Much will be required of the person entrusted with much, and still more will be demanded of the person entrusted with more. (Luke 12:48b)
Does this verse scare you just a little? It does me. When considering the ramifications of this statement, I begin by recognizing that much has been entrusted to me. I probably fall into the "still more" category rather than the simple "much" stratum. No, I am not a wealthy person, but I have everything I need by way of material goods. To truly consider the full implications of what Jesus is saying, one has to remember that God has given me far more important gifts than material wealth.
There is my faith. Every day I meet people who lack faith. They seem to me to be like rudderless boats. Next, I consider the gift of my vocation. This is indeed a blessing that I should never take for granted, nor should anyone. While my faith is my rudder, my vocation is my compass. Next I consider all of the wonderful people I have met and with whom I share my faith and who reciprocate. God has also granted me certain talents which have given me great joy over the years.
However, even greater than all these gifts is God's presence in my life. I suppose that over the past sixty-seven, almost sixty-eight years, I have experienced a "dark night" or two. To tell the truth, I cannot remember them if they actually existed. God is with me; of this I am certain. Each time I pray the "Hail Mary," I am reminded of that fact. I sometimes whisper: "The Lord is with you – and me." I remember preaching a homily once in which I stated that the reason Mary was able to accept the role of being the Mother of God without hesitation was simply because she believed the angel when she was told that God was with her. When one realizes this gift, nothing can stand in one's way.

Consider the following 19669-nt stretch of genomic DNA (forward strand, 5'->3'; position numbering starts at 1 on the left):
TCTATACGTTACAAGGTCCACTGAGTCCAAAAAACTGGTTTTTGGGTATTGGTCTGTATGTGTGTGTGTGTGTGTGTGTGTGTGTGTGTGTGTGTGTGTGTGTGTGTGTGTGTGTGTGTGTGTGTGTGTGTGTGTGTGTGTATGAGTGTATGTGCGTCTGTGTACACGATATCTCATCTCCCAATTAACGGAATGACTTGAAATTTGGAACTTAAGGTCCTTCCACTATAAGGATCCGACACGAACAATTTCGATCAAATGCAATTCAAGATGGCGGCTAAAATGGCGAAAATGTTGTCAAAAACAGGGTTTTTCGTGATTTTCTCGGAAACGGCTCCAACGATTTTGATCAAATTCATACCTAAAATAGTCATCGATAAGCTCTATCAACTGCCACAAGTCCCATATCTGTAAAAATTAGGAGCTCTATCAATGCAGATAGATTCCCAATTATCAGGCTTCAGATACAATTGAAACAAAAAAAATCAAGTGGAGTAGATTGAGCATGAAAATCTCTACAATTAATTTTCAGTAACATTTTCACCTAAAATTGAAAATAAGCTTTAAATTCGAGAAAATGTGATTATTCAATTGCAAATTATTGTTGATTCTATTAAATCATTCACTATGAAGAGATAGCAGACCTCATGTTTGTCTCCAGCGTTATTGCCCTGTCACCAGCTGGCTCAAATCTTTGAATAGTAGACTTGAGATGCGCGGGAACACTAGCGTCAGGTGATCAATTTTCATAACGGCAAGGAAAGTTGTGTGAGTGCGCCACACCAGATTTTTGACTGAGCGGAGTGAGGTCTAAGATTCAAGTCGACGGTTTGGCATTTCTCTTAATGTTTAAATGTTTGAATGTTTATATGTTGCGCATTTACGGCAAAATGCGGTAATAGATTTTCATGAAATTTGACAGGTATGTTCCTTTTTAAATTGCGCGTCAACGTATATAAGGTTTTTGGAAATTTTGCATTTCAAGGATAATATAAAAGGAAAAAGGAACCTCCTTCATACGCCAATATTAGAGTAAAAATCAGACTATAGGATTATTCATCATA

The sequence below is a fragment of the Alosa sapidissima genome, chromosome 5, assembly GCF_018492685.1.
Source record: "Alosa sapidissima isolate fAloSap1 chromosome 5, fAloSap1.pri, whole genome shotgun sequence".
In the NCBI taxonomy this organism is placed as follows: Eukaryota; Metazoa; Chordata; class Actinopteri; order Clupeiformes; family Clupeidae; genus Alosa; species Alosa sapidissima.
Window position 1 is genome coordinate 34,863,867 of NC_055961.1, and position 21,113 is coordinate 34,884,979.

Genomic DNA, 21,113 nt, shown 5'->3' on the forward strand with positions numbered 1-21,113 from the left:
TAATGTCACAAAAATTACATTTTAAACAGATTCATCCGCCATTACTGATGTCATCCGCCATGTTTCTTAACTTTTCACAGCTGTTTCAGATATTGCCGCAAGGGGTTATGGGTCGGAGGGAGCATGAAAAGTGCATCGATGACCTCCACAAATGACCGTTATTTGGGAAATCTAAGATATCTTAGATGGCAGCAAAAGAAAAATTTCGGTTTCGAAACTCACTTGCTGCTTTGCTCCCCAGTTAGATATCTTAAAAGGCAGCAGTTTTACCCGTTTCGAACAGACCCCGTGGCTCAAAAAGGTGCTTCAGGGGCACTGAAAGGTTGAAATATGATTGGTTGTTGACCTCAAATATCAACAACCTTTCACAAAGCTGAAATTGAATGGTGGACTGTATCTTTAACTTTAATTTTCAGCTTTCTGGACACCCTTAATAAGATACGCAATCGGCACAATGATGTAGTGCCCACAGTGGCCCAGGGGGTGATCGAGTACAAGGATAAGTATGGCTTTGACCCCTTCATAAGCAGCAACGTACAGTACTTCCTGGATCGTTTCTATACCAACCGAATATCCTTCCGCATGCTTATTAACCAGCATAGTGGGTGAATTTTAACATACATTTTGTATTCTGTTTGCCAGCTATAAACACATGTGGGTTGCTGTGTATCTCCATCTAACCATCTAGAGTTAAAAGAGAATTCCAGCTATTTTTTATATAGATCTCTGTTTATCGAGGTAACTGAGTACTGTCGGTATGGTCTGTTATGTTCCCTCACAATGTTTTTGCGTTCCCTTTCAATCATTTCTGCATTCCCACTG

Finally, I must also give thanks for the gifts of grace which God has lavished upon me, grace which has saved me, has reclaimed me. As the old hymn says it, we were once lost, each and every one of us; but God has rescued us. With faith, vocation, and God's presence in my life, God's grace has been lavished upon me. Consequently, more will be required of me.
In the face of these gifts, I cannot imagine anything being "demanded" of me that I cannot or could not freely give in return. Life is so much easier when we start the day by considering all the gifts we have been given!
Fr. Lawrence Jagdfeld, O.F.M., Administrator